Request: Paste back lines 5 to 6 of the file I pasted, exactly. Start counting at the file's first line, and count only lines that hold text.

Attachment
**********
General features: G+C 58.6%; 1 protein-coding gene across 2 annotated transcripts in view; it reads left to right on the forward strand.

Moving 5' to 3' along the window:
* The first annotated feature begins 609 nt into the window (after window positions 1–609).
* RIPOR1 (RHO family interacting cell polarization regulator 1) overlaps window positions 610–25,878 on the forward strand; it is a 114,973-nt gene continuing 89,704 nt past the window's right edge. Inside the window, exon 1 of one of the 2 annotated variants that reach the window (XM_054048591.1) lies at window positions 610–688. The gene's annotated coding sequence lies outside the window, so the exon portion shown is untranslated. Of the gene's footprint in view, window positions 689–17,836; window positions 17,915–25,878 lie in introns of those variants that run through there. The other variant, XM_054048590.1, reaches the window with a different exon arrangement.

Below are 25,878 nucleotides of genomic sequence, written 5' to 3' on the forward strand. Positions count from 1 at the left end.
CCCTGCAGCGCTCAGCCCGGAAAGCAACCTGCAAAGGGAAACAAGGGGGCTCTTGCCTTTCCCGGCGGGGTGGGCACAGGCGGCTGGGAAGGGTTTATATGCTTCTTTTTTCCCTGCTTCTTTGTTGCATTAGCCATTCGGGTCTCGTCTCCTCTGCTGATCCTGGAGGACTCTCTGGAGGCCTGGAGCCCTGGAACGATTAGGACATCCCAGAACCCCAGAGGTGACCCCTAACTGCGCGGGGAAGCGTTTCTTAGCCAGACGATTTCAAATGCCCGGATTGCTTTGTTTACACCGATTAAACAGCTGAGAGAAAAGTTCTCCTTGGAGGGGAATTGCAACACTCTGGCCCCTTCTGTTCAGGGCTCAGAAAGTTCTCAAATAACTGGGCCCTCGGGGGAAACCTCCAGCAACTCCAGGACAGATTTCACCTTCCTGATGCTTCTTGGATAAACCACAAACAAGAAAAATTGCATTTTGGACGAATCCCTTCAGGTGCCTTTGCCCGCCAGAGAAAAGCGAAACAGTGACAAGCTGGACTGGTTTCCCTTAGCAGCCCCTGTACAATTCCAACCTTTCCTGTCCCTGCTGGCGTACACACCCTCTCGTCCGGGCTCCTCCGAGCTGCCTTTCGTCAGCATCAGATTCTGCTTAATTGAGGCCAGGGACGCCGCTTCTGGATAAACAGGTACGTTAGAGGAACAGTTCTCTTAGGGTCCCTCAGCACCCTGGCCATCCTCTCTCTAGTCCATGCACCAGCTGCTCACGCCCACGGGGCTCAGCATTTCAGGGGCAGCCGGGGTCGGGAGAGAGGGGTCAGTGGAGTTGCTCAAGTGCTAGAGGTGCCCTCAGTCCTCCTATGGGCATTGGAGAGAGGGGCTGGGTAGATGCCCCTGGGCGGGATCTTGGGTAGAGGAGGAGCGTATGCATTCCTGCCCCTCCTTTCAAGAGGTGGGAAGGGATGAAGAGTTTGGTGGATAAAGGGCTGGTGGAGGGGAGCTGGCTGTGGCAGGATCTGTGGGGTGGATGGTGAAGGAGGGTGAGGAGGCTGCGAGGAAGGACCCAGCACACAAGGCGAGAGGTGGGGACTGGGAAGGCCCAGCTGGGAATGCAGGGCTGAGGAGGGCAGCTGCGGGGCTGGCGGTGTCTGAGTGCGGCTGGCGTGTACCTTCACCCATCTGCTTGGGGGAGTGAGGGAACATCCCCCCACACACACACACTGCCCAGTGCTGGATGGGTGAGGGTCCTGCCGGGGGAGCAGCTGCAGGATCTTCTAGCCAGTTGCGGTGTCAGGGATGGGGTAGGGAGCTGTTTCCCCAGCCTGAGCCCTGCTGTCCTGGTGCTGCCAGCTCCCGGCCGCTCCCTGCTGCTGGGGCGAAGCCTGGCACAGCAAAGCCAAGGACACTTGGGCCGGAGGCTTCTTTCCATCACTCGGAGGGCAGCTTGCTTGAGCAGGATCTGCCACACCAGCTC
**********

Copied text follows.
Below are 25,878 nucleotides of genomic sequence, written 5' to 3' on the forward strand. Positions count from 1 at the left end.
CCCTGCAGCGCTCAGCCCGGAAAGCAACCTGCAAAGGGAAACAAGGGGGCTCTTGCCTTTCCCGGCGGGGTGGGCACAGGCGGCTGGGAAGGGTTTATATGCTTCTTTTTTCCCTGCTTCTTTGTTGCATTAGCCATTCGGGTCTCGTCTCCTCTGCTGATCCTGGAGGACTCTCTGGAGGCCTGGAGCCCTGGAACGATTAGGACATCCCAGAACCCCAGAGGTGACCCCTAACTGCGCGGGGAAGCGTTTCTTAGCCAGACGATTTCAAATGCCCGGATTGCTTTGTTTACACCGATTAAACAGCTGAGAGAAAAGTTCTCCTTGGAGGGGAATTGCAACACTCTGGCCCCTTCTGTTCAGGGCTCAGAAAGTTCTCAAATAACTGGGCCCTCGGGGGAAACCTCCAGCAACTCCAGGACAGATTTCACCTTCCTGATGCTTCTTGGATAAACCACAAACAAGAAAAATTGCATTTTGGACGAATCCCTTCAGGTGCCTTTGCCCGCCAGAGAAAAGCGAAACAGTGACAAGCTGGACTGGTTTCCCTTAGCAGCCCCTGTACAATTCCAACCTTTCCTGTCCCTGCTGGCGTACACACCCTCTCGTCCGGGCTCCTCCGAGCTGCCTTTCGTCAGCATCAGATTCTGCTTAATTGAGGCCAGGGACGCCGCTTCTGGATAAACAGGTACGTTAGAGGAACAGTTCTCTTAGGGTCCCTCAGCACCCTGGCCATCCTCTCTCTAGTCCATGCACCAGCTGCTCACGCCCACGGGGCTCAGCATTTCAGGGGCAGCCGGGGTCGGGAGAGAGGGGTCAGTGGAGTTGCTCAAGTGCTAGAGGTGCCCTCAGTCCTCCTATGGGCATTGGAGAGAGGGGCTGGGTAGATGCCCCTGGGCGGGATCTTGGGTAGAGGAGGAGCGTATGCATTCCTGCCCCTCCTTTCAAGAGGTGGGAAGGGATGAAGAGTTTGGTGGATAAAGGGCTGGTGGAGGGGAGCTGGCTGTGGCAGGATCTGTGGGGTGGATGGTGAAGGAGGGTGAGGAGGCTGCGAGGAAGGACCCAGCACACAAGGCGAGAGGTGGGGACTGGGAAGGCCCAGCTGGGAATGCAGGGCTGAGGAGGGCAGCTGCGGGGCTGGCGGTGTCTGAGTGCGGCTGGCGTGTACCTTCACCCATCTGCTTGGGGGAGTGAGGGAACATCCCCCCACACACACACACTGCCCAGTGCTGGATGGGTGAGGGTCCTGCCGGGGGAGCAGCTGCAGGATCTTCTAGCCAGTTGCGGTGTCAGGGATGGGGTAGGGAGCTGTTTCCCCAGCCTGAGCCCTGCTGTCCTGGTGCTGCCAGCTCCCGGCCGCTCCCTGCTGCTGGGGCGAAGCCTGGCACAGCAAAGCCAAGGACACTTGGGCCGGAGGCTTCTTTCCATCACTCGGAGGGCAGCTTGCTTGAGCAGGATCTGCCACACCAGCTC